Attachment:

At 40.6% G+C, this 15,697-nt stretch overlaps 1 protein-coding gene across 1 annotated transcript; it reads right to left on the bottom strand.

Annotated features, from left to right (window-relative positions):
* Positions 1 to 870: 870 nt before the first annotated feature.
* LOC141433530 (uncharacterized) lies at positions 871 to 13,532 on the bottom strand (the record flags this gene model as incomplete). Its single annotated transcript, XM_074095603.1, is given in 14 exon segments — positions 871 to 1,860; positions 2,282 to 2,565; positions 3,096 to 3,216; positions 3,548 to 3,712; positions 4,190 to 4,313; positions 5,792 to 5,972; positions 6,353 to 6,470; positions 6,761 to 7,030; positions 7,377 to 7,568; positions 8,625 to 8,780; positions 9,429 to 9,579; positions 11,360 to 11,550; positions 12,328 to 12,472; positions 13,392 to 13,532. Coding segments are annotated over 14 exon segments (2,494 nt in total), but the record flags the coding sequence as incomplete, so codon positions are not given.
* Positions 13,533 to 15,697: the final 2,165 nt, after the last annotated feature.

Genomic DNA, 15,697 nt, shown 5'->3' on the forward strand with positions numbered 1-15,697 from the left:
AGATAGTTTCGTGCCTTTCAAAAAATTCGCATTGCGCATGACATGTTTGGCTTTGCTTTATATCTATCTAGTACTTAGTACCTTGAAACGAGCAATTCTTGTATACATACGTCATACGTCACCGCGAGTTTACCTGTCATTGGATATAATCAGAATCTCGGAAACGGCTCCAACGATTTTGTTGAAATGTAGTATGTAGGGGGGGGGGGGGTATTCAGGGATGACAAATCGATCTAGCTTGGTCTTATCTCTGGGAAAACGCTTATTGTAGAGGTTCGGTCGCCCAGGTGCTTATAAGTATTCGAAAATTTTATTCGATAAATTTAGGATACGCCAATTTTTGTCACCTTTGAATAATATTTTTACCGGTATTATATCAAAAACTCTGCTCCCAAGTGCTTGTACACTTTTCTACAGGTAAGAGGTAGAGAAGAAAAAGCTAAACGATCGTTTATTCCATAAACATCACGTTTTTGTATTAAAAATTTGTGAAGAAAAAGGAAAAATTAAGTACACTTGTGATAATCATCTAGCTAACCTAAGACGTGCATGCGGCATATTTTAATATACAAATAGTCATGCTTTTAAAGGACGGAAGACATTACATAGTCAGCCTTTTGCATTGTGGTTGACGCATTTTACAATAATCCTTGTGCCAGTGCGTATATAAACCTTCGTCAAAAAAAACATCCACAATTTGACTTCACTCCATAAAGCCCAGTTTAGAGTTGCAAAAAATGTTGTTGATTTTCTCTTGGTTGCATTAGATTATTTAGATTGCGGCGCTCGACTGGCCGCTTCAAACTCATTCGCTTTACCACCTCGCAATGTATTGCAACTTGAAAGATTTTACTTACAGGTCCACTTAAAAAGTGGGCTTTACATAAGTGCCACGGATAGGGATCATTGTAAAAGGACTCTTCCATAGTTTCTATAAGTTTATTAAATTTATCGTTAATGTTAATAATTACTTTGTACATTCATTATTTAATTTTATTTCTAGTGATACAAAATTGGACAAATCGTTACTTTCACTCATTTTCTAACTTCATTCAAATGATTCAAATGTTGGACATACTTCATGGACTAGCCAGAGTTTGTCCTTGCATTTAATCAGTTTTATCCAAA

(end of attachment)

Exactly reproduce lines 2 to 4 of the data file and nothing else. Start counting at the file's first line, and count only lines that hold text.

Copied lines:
Annotated features, from left to right (window-relative positions):
* Positions 1 to 870: 870 nt before the first annotated feature.
* LOC141433530 (uncharacterized) lies at positions 871 to 13,532 on the bottom strand (the record flags this gene model as incomplete). Its single annotated transcript, XM_074095603.1, is given in 14 exon segments — positions 871 to 1,860; positions 2,282 to 2,565; positions 3,096 to 3,216; positions 3,548 to 3,712; positions 4,190 to 4,313; positions 5,792 to 5,972; positions 6,353 to 6,470; positions 6,761 to 7,030; positions 7,377 to 7,568; positions 8,625 to 8,780; positions 9,429 to 9,579; positions 11,360 to 11,550; positions 12,328 to 12,472; positions 13,392 to 13,532. Coding segments are annotated over 14 exon segments (2,494 nt in total), but the record flags the coding sequence as incomplete, so codon positions are not given.